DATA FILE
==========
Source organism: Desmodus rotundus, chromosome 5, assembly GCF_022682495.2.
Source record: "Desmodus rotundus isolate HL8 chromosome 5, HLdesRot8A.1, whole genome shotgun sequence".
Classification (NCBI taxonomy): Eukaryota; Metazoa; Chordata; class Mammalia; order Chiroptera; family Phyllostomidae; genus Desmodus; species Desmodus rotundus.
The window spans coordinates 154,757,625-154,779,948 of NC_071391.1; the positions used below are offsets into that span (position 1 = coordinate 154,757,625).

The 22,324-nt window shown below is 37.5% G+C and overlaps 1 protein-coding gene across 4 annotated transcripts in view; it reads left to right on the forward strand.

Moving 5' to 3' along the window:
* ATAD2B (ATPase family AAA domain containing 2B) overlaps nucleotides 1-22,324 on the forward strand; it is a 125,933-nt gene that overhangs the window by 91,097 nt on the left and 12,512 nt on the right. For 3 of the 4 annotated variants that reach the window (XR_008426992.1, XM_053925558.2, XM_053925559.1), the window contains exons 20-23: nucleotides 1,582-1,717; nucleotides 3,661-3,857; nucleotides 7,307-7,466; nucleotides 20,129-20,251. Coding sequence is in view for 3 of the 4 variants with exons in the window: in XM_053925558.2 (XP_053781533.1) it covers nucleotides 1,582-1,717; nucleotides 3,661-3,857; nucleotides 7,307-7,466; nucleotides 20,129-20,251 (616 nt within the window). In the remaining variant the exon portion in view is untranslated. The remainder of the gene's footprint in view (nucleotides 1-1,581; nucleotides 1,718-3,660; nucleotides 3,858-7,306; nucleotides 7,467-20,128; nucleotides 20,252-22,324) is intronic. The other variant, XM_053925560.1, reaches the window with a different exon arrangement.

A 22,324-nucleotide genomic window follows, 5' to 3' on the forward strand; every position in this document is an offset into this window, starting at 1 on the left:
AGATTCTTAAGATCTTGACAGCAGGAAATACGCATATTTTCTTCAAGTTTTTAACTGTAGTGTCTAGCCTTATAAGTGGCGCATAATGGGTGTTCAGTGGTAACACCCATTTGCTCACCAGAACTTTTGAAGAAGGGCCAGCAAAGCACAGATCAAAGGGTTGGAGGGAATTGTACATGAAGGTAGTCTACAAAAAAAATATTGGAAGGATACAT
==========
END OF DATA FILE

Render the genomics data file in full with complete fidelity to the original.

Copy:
Source organism: Desmodus rotundus, chromosome 5, assembly GCF_022682495.2.
Source record: "Desmodus rotundus isolate HL8 chromosome 5, HLdesRot8A.1, whole genome shotgun sequence".
Classification (NCBI taxonomy): Eukaryota; Metazoa; Chordata; class Mammalia; order Chiroptera; family Phyllostomidae; genus Desmodus; species Desmodus rotundus.
The window spans coordinates 154,757,625-154,779,948 of NC_071391.1; the positions used below are offsets into that span (position 1 = coordinate 154,757,625).

The 22,324-nt window shown below is 37.5% G+C and overlaps 1 protein-coding gene across 4 annotated transcripts in view; it reads left to right on the forward strand.

Moving 5' to 3' along the window:
* ATAD2B (ATPase family AAA domain containing 2B) overlaps nucleotides 1-22,324 on the forward strand; it is a 125,933-nt gene that overhangs the window by 91,097 nt on the left and 12,512 nt on the right. For 3 of the 4 annotated variants that reach the window (XR_008426992.1, XM_053925558.2, XM_053925559.1), the window contains exons 20-23: nucleotides 1,582-1,717; nucleotides 3,661-3,857; nucleotides 7,307-7,466; nucleotides 20,129-20,251. Coding sequence is in view for 3 of the 4 variants with exons in the window: in XM_053925558.2 (XP_053781533.1) it covers nucleotides 1,582-1,717; nucleotides 3,661-3,857; nucleotides 7,307-7,466; nucleotides 20,129-20,251 (616 nt within the window). In the remaining variant the exon portion in view is untranslated. The remainder of the gene's footprint in view (nucleotides 1-1,581; nucleotides 1,718-3,660; nucleotides 3,858-7,306; nucleotides 7,467-20,128; nucleotides 20,252-22,324) is intronic. The other variant, XM_053925560.1, reaches the window with a different exon arrangement.

A 22,324-nucleotide genomic window follows, 5' to 3' on the forward strand; every position in this document is an offset into this window, starting at 1 on the left:
AGATTCTTAAGATCTTGACAGCAGGAAATACGCATATTTTCTTCAAGTTTTTAACTGTAGTGTCTAGCCTTATAAGTGGCGCATAATGGGTGTTCAGTGGTAACACCCATTTGCTCACCAGAACTTTTGAAGAAGGGCCAGCAAAGCACAGATCAAAGGGTTGGAGGGAATTGTACATGAAGGTAGTCTACAAAAAAAATATTGGAAGGATACAT